Today I’m doing something a little different and going after something I actually like. John Scalzi’s Redshirts is a book I picked up after listening to one of the promotional songs for it. I am very much a Star Trek fan, so it was a no brainer that I’d read a comedic interpretation of the show, using the red shirts always die first cliché (which is actually false, someone did the math and found out yellow shirts died more often.) In the book, we follow someone assigned as a red shirt, which is basically a death warrant, yet he survives several close calls, and eventually meets a guy who knows they’re on an old TV show being stretched past its lifespan. Then they kidnap the book’s version of Spock, and head into the real world. They find a writer’s comatose son looks exactly like one of the main character’s friends, they strike a deal, replace him with the comatose one, bring him back to their dimension, and if you got lost reading my synopsis, then you can imagine how lost I got reading this.
The book, as enjoyable as it is, is ridden with flaws that needed to be addressed before publication. The first is that the main characters are indistinguishable. They all speak the same, don’t have physical descriptions, have the same motives, and ultimately come off as the same character unless their name is placed directly after the dialogue.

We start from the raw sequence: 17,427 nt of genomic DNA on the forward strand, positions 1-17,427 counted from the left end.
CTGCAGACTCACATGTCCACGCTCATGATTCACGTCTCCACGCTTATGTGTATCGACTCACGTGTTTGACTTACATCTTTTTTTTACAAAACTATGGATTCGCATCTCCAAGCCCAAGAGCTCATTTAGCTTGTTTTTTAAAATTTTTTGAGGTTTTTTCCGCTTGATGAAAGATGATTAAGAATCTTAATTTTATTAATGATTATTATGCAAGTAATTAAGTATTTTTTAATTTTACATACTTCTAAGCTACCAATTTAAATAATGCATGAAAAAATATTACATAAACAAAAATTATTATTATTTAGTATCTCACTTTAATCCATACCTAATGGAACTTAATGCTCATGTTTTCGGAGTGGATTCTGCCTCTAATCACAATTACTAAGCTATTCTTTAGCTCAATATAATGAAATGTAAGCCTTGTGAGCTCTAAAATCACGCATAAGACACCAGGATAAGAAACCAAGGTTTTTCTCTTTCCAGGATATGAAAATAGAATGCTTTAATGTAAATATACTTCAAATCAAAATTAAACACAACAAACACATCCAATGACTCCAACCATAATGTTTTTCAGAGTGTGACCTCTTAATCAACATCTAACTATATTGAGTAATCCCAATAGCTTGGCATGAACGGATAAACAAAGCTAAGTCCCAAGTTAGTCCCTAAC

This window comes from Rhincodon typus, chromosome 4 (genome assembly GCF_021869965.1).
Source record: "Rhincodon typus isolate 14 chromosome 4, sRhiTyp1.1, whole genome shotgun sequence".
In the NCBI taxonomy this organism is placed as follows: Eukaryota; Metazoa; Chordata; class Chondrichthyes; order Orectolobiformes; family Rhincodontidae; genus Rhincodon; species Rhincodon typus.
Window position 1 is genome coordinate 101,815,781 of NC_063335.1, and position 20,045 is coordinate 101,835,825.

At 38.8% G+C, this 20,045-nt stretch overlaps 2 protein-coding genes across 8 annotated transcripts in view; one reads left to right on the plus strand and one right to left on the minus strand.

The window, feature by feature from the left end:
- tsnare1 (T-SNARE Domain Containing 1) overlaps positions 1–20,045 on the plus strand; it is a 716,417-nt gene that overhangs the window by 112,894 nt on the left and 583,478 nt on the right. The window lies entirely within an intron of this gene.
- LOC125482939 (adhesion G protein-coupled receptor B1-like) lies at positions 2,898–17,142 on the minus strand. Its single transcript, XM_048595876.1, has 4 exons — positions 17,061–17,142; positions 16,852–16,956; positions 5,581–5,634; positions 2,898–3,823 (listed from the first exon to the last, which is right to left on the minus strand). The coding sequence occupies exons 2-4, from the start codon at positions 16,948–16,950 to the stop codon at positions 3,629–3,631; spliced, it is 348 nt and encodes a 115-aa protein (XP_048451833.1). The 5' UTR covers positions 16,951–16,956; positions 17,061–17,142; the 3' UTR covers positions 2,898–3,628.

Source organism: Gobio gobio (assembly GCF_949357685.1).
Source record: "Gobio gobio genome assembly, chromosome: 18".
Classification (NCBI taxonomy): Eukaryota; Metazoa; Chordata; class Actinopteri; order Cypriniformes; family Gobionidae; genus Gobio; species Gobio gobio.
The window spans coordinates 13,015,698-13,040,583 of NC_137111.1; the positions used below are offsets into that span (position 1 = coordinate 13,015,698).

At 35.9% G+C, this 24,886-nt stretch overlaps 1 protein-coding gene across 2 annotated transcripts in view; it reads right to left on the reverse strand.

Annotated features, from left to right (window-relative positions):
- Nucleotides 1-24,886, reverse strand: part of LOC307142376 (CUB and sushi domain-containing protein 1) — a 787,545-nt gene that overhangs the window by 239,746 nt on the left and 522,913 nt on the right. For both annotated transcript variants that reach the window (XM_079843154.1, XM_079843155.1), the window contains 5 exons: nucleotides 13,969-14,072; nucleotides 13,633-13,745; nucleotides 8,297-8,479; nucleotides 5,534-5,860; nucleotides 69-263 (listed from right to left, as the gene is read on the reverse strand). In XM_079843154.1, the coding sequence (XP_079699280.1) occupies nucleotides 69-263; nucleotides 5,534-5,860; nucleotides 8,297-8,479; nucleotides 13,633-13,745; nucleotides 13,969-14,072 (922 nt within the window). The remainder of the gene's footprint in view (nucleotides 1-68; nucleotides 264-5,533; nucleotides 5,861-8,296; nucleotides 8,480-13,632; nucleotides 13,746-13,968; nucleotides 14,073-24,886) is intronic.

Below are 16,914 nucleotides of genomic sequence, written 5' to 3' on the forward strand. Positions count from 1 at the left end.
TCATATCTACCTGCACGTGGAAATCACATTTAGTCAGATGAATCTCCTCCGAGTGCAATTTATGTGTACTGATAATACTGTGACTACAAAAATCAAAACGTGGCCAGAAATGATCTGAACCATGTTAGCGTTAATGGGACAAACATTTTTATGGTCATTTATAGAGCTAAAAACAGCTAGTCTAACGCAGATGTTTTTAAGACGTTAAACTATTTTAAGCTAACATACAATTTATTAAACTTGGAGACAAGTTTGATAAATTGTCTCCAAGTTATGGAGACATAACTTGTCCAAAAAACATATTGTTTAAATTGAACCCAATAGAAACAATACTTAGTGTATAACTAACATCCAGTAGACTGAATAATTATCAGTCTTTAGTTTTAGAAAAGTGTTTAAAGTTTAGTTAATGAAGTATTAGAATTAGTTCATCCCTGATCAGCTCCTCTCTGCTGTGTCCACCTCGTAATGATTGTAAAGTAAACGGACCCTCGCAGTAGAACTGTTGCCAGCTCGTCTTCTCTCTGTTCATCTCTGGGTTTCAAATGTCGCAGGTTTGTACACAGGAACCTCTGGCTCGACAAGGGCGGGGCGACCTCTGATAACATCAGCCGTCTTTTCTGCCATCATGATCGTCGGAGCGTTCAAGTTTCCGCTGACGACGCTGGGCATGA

The characters left so little an impression on me that I cannot for the life of me remember their names, it took a trip to Wikipedia to jog my memory. I often found myself getting lost in the dialogue and having to start over because I forgot who was speaking.
The next bit is how overly complex the book quickly becomes. Scalzi attempts applying hard science fiction to what should have remained a simply comedic sci-fi novel. The plot becomes enough to make Asimov go cross-eyed from confusion, and Asimov wrote The Gods Themselves. Do you know how fucking confusing that book is?
It ends up making very little sense towards the end, mixed with the bland characters, you lose yourself in the plot in all the wrong ways.
When writing comedic science fiction, one should always look towards the genius himself, Douglas Adams, who created one of the most well-known space romps to ever exist. The Hitchhiker’s Guide to the Galaxy was both creative, entertaining, and never confusing. Adams actually hated science fiction, and that’s why it never delved into trying to scientifically explain what is in reality just a technological fantasy novel. Asimov was able to apply real science to his writing because Asimov had studied biochemistry, so he had a grasp. Scalzi’s novel falls closed to The Hitchhiker’s Guide than The Foundation, and his flaw was trying to mix elements of the two. But at least it wasn’t a time travel story.